A cervical facet joint injection is an outpatient procedure for diagnosing and treating neck, shoulder, and upper back and headache pain. This information sheet will explain what it is. Your doctor can explain if it is for you.
What are cervical facet joints?
Facet joints connect the vertebrae, the bones of the spine. They help guide your spine when you move. The neck area of the spine is called the cervical region. It contains seven vertebrae.
Facet joints are found on both sides of the spine. Each is about the size of a thumbnail. Cervical facet joints are named for the vertebrae they connect and the side of the spine where they are found. The right C2-3 facet joint, for example, joins the 2nd and 3rd vertebrae on the right side.
What is cervical facet joint pain?
You may feel pain if a cervical facet joint is injured. Sometimes it feels like muscle tension. Other times it can be severe pain.
The cartilage inside the joint may be injured. Other times only connecting ligaments surrounding the joint are injured.
Facet pain also depends on which facet joint is affected. Cervical facet pain can occur in an area from your head down to your lower shoulder blade. The diagram shows areas of pain usually associated with specific joints.
How do I know if I have cervical facet pain?
If you have pain in one or more of these areas when you turn your head or neck, and it lasts longer than two months, you may have cervical facet pain. Common tests such as x-rays or MRIs may not always show if a facet joint is causing pain.
What is a cervical facet injection?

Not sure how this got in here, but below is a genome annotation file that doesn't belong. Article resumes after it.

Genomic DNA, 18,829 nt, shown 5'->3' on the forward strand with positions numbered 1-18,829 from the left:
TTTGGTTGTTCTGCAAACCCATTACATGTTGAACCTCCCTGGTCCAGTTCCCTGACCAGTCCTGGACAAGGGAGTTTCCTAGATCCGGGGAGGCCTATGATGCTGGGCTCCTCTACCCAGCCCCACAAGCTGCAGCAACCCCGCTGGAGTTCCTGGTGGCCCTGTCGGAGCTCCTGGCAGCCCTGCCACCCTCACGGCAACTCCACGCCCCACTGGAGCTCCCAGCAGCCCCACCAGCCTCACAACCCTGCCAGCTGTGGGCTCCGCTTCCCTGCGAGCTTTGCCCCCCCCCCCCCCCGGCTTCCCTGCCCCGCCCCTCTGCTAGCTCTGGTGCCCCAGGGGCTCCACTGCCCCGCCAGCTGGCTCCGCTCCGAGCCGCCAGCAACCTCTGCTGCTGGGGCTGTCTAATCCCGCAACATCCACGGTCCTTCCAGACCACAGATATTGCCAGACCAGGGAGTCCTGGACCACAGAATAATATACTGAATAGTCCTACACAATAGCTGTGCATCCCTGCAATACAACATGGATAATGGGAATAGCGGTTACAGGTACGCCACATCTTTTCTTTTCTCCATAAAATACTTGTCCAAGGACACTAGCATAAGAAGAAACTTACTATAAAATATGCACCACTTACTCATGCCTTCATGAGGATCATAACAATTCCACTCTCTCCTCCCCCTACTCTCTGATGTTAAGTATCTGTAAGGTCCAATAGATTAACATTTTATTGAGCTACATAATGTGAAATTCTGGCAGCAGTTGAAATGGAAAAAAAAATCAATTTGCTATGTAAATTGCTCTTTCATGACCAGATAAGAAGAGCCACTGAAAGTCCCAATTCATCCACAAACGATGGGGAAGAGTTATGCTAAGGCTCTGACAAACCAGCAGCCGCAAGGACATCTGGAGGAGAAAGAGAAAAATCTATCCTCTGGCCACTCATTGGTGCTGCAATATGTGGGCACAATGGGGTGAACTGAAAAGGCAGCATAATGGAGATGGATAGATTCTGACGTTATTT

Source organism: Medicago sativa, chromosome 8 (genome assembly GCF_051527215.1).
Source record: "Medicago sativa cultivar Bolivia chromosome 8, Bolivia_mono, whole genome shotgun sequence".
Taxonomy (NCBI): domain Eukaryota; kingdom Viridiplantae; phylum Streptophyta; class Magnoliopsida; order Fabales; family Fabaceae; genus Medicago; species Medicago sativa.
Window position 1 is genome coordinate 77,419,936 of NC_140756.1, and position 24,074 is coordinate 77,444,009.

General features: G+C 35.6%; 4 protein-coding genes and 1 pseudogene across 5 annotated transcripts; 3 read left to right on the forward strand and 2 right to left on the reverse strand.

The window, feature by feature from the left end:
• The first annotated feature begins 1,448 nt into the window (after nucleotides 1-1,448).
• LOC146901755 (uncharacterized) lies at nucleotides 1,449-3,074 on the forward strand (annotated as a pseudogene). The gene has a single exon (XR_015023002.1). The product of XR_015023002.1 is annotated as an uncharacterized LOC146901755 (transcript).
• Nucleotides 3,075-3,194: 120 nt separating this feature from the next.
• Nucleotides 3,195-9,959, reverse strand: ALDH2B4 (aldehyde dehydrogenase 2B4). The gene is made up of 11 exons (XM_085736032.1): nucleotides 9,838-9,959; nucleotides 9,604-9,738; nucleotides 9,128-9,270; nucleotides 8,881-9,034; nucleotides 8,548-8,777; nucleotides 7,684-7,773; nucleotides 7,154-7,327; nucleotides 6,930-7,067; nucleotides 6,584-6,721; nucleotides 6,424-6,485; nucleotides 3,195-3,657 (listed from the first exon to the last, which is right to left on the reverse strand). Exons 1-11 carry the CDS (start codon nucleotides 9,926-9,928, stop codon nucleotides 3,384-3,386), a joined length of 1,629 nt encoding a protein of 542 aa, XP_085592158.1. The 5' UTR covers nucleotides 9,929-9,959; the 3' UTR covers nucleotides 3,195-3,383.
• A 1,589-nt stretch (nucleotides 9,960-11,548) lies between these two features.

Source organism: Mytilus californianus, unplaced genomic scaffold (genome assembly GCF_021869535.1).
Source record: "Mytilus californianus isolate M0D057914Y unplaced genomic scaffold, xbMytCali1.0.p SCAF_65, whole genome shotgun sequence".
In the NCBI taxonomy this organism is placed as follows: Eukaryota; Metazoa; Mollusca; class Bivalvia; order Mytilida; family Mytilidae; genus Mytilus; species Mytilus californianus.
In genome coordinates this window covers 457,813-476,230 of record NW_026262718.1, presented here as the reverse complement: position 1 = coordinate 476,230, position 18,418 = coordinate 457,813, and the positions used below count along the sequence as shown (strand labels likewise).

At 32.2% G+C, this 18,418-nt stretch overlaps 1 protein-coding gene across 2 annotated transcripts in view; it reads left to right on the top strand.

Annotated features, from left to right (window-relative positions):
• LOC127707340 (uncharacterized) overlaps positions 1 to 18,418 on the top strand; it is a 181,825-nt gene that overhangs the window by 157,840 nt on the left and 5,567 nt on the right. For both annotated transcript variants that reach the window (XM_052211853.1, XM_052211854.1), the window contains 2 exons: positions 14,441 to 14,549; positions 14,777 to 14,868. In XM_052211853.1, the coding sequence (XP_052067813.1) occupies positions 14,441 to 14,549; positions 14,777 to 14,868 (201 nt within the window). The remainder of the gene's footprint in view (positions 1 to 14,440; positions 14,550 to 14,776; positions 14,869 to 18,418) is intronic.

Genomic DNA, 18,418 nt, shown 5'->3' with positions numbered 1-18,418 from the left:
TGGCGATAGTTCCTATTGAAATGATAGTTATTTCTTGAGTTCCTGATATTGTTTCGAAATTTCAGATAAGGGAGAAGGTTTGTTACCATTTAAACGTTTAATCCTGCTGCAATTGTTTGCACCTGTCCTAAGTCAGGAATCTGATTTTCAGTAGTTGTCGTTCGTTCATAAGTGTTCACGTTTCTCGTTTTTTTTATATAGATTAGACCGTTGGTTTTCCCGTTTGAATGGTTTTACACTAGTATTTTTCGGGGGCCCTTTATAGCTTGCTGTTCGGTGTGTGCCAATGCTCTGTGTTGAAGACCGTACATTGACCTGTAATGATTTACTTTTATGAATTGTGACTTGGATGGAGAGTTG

In a cervical facet injection, an anesthetic and steroid are injected into one or more of your cervical facet joints.
The injection can be used to diagnose or treat. A local anesthetic (numbing medicine) and corticosteroid (anti-inflammatory medicine) may be injected to see if they temporarily lessen your pain. If they do, and if this helps you move better, it may tell the doctor which facet joint is causing the pain. The steroid is used to treat inflammation of the facet joint.
What happens during an injection?
A local anesthetic will be used to numb your skin. The doctor will then insert a thin needle directly into the facet joint. Fluoroscopy, a type of x-ray, must be used to ensure the safe and proper position of the needle. A dye may also be injected to make sure the needle is at the correct spot.
When the doctor is sure the needle is at the correct place, the medicine will be injected.
What happens after an injection?
You will be monitored for up to 30 minutes after the injection. When you are ready to leave, the staff will give you discharge instructions. You will also be given a pain diary. It is important to fill this out because it helps your doctor know how the injection is working.
It may help to move your neck in ways that hurt before the injection, to see if the pain is still there, but do not overdo it. Take it easy for the rest of the day.
You may feel immediate pain relief and numbness in your neck for a period of time after the injection. This may indicate the medication has reached the right spot.
Your pain may return after this short pain-free period, or may even be a little worse for a day or two. It may be caused by needle irritation or by the corticosteroid itself. Corticosteroids usually take two or three days to start working, but can take as long as a week.
You can usually return to work the day after the injection, but always check with your doctor.
How long can I expect pain relief?
The extent and duration of pain relief may depend on the amount of inflammation and how many areas are involved. Other coexisting factors may be responsible for your pain. Sometimes an injection can bring several weeks to months of pain relief, and then more treatment is needed.
Other times, particularly if there is no underlying bone or joint problem, one injection brings long-term pain relief. If your pain is caused by injury to more than one area, only some of your symptoms may be helped by one injection.
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